“But since I can’t force you to marry,” Grandfather continued, “I’m giving you my dog.” He wagged his finger in front of Wes’s face. “You two need each other.”

“I’m sure Betty would disagree.”

“She doesn’t have a choice!” Grandfather barked. “And neither do you! I’m going to Hacienda Hot Springs. It’s a healing and recovery center. My doctors think it best. Betty can’t come. They don’t allow pets.” His tone of voice told Wes that his grandfather had tried to persuade the hospital otherwise. “This, of course, is a short-term arrangement.”

“I hope so,” Wes breathed out. “For Betty’s sake,” he tacked on. “I’m sure she’ll miss you.”

“I don’t need to tell you that if anything should happen to Betty while she’s in your care, you will be immediately disinherited.”

If you’d like to be an early for The Billionaire’s Beagle, email me at and put beta-reader in the subject line.


A Highwayman by Kristy Tate is Free Today Only – Pick Your Highwayman Up Now

I got the idea for this book one night while watching a documentary on the Salem Witch trials. There was speculation that the hysteria the Puritan girls experienced was caused by poisoned well water, which made me wonder what other mischief could come from tainted water. The Highwayman Incident wasn’t the only book inspired by a documentary. I also included Gregory Rasputin in my novel Beyond the Pale because of a documentary. I love history. Of course, it’s hard to know the truth of any situation–even when you’re in the thick of it–because it’s so hard to grasp all the perspectives. That’s why it’s so much more fun to write fiction. And the Highwayman Incident was a hoot to write.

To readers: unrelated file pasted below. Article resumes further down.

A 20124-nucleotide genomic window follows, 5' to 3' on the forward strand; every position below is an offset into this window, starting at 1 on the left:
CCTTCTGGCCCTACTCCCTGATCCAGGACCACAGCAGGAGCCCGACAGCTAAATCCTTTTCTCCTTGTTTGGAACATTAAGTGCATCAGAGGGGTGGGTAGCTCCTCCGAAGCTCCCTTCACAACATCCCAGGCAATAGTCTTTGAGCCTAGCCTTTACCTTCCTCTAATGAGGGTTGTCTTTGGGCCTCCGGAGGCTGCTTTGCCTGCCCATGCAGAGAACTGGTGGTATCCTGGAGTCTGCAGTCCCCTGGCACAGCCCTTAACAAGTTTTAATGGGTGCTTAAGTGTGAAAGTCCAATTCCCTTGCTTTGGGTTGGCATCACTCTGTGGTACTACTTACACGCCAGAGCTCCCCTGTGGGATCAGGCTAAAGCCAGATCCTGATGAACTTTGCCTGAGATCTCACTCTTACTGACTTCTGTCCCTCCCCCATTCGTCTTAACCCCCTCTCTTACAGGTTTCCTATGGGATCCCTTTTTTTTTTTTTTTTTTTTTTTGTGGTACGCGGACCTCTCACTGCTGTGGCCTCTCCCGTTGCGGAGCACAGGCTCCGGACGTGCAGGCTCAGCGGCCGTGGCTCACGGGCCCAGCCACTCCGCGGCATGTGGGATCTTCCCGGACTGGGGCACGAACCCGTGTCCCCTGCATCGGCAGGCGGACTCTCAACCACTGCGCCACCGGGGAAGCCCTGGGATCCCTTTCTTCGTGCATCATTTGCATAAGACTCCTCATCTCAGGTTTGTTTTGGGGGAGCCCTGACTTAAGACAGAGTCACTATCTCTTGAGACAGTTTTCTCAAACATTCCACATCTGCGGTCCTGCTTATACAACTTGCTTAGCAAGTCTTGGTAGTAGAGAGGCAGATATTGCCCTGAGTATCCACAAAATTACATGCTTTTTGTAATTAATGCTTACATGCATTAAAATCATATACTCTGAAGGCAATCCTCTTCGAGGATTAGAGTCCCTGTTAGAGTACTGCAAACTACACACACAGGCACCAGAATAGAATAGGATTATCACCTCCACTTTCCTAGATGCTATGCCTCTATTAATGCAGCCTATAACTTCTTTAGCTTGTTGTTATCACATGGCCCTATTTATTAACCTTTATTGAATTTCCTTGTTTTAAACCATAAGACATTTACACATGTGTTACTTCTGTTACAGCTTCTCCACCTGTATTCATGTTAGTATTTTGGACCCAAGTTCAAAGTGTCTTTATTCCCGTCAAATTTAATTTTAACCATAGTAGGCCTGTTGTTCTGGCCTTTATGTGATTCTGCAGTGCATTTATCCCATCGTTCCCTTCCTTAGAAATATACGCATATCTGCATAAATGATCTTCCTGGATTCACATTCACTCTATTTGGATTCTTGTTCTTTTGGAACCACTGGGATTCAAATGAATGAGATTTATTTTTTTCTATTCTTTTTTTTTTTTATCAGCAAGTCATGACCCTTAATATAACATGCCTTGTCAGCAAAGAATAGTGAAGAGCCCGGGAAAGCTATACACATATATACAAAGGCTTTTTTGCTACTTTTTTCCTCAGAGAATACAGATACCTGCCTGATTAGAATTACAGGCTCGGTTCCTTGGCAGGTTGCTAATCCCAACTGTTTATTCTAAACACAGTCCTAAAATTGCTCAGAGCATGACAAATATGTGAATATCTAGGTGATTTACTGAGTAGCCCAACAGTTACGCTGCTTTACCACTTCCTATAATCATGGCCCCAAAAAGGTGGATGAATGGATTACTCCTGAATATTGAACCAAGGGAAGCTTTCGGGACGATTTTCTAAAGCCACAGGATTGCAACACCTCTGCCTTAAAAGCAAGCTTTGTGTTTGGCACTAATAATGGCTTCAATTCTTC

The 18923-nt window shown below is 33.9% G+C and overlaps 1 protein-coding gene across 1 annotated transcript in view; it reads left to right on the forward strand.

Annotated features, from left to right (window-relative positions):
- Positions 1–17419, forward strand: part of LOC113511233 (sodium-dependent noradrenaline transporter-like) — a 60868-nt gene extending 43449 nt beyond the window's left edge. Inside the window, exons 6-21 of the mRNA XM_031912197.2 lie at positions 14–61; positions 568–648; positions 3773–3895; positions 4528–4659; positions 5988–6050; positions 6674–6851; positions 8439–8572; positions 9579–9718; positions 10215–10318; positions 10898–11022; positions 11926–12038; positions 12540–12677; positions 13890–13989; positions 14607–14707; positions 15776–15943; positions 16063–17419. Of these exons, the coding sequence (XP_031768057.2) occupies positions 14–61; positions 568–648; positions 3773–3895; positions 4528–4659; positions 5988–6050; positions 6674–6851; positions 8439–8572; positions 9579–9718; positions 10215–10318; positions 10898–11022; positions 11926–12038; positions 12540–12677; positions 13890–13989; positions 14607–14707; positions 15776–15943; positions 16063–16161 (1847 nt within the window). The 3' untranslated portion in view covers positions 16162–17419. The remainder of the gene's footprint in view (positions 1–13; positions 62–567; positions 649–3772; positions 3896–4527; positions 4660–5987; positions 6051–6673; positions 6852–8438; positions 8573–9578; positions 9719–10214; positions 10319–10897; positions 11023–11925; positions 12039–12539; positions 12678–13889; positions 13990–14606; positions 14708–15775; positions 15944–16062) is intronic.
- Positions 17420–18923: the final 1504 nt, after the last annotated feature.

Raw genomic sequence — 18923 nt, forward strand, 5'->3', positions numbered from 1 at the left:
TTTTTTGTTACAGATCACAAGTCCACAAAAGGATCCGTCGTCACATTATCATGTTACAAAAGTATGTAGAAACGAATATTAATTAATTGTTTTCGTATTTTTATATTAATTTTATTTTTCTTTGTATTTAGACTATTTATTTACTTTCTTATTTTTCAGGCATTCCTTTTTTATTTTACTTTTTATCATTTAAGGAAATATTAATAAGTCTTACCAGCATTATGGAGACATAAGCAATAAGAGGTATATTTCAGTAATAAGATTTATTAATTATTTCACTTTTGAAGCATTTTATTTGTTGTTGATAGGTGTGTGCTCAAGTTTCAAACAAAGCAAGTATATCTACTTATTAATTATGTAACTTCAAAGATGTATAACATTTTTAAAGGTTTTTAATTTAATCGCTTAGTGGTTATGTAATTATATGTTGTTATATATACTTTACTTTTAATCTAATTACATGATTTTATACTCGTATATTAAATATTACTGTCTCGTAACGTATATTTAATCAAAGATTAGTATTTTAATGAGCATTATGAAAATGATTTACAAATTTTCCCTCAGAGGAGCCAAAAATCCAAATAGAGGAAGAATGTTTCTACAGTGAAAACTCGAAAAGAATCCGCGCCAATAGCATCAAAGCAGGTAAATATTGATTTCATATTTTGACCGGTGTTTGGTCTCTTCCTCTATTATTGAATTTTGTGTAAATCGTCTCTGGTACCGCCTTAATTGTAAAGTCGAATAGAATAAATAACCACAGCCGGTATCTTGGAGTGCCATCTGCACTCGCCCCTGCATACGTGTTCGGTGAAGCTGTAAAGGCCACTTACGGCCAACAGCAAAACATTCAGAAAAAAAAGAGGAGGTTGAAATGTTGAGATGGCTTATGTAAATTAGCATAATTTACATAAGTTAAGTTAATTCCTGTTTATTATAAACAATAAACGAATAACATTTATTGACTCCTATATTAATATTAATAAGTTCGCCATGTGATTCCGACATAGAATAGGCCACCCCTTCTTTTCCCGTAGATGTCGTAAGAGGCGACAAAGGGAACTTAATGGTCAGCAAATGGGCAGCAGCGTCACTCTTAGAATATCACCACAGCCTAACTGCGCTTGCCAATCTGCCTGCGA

Celia Quinn’s business lies in ruins at the hands of Jason West, the latest in a long line of scoundrels. As she seeks to restore her family’s livelihood, Celia stumbles upon lore about the local Witching Well, whose water is said to cause hysteria and psychosis. When a mysterious stranger slips Celia water from the well into her drink, she’s transported to Regency England. Her timeless adventure spans miles and centuries from modern-day New England to Merlin’s Cave in Cornwall, England. Only Jason West can save her.
But Celia and Jason must tread carefully, as what happens in the past can reverberate through the ages. Their lives, hearts and futures are caught in time’s slippery hands.


Here’s an EXCERPT:


At any wedding, protocol demands that all attention should be focused on the bride, even if the bride happens to be your sister, and even if your sister designed a horrid dress. But Celia defied conventions and refused to look at Mia. Celia knew her funk bordered on lunacy, but she couldn’t shake it. Not even for her sister’s wedding.
The lone man sharing her table looked familiar, although she couldn’t say why. Like someone she knew from a long time ago—but a faded out version. Gray at his temples, thick head of hair, wrinkles around his eyes—handsome for his age—and yet, something tingled in the back of her mind, trying to tell her something.
Celia sat back with a humph and crossed her arms over her chest. The putrid pink dress had a bunchy bodice, giving her a va va voom that, when she first saw it, made her complain first to Mia and then to her grandmother.
“It’s her wedding,” Grandma Claudette had said. “If she wants you to dress like a cat, you better get used to whiskers.”
And in the interest of peace in the family and not wanting to upset her mom, Celia bit her lip about the dress and vowed that when it was her turn to marry, she would do it on the courthouse steps.
And Mia would have to wear a clown suit.
Complete with a red nose.